from The Century Dictionary.
- noun The state of being peccable, or subject to sin; capacity of sinning.
from the GNU version of the Collaborative International Dictionary of English.
- noun The state or quality of being peccable; liability to sin.
from Wiktionary, Creative Commons Attribution/Share-Alike License.
- noun The state or quality of being
peccable; liability to sin.
Sorry, no etymologies found.
His sinlessness was at first only the _relative_ sinlessness of Adam before the fall, which implies the necessity of trial and temptation, and the peccability, or the possibility of the fall.
At times Aristotle seems to imply what the Pelagians taught later, that the passions may be trained so as never to offer temptation; as a fact, however, he fully allows elsewhere for the abiding peccability of man.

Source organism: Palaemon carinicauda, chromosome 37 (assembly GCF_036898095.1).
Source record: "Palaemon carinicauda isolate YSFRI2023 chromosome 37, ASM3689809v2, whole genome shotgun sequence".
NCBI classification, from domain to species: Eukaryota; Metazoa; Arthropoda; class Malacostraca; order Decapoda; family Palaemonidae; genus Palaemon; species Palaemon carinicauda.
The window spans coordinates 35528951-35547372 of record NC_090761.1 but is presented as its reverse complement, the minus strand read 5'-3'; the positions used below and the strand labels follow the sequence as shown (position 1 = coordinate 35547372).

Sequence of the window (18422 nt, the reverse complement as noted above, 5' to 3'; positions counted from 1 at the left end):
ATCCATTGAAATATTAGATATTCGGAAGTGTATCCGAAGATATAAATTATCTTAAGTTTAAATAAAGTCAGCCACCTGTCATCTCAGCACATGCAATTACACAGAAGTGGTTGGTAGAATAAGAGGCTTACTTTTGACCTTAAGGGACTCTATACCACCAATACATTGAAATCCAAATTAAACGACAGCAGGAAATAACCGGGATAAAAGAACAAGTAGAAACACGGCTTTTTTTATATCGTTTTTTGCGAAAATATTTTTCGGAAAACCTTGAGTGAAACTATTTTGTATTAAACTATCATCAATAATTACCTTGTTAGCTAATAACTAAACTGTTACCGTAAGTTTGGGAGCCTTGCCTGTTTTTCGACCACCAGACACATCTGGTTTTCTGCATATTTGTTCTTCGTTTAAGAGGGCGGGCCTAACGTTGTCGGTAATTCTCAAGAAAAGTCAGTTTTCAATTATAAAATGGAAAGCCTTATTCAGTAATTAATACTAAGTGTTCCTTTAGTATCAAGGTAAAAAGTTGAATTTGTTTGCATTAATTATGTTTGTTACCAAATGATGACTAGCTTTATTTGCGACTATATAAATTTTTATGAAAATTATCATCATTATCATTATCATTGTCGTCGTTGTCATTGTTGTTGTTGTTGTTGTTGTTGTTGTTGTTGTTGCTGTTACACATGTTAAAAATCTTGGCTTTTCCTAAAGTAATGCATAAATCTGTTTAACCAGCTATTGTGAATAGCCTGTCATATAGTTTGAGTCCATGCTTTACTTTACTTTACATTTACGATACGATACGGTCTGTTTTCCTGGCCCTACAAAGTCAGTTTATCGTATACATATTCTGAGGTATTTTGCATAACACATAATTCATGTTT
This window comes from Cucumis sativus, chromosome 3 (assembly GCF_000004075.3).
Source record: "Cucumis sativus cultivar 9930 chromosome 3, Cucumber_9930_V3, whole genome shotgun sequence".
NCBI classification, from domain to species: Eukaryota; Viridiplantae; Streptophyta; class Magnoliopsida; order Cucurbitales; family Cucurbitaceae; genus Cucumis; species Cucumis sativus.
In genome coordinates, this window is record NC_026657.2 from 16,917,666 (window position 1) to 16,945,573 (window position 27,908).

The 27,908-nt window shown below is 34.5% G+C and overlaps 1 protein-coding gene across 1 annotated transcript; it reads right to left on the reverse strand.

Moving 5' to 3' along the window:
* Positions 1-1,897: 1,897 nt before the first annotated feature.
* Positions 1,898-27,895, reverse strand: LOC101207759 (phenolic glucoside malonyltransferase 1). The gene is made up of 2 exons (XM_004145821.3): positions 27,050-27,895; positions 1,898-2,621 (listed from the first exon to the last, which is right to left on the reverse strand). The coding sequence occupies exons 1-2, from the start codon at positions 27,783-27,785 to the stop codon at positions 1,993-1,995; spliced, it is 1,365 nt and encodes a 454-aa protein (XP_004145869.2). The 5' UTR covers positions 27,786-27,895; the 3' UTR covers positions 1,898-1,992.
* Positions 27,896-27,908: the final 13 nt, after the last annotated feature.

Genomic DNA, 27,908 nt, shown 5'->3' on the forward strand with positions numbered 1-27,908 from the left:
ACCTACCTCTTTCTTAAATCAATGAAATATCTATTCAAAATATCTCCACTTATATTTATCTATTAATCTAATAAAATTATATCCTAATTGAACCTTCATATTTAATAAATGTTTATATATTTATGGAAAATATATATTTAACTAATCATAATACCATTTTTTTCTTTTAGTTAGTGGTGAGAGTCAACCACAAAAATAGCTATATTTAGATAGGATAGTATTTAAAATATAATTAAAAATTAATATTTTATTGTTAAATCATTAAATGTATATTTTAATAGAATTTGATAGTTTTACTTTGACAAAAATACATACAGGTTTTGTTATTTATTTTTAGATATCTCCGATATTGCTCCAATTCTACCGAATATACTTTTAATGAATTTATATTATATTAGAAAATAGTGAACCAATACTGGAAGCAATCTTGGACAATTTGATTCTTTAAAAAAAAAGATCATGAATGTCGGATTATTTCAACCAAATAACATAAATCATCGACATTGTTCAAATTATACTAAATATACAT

A question deserving some attention in this connection is that of the peccability or impeccability of Christ -- the question as to whether He was capable of sinning.
"What fun it would be to try the experiment of a saint's peccability on some living subject," said Bruce.
He could no more deny peccability to such creatures than he could deny the properties of the circle to a circle; and if he could not prevent such a thing, it is surely very absurd to ask why he permitted it.
Not, however, that I was then to learn that clergymen are made of the same flesh and blood as other people, and perhaps lack one small safeguard which the rest of us possess, because they are aware of their own peccability, and therefore cannot look up to the clerical class for the proof of the possibility of a pure life on earth, with such reverential confidence as we are prone to do.
Its darkness, its hardness, its forced uprightness, and the place in which you find it, may commend it to you; give me rather some weakness and peccability, with vital warmth and human sympathies.
God putteth no trust in his holy ones, and he chargeth his angels with folly (Job iv. 18), that is, with weakness and peccability.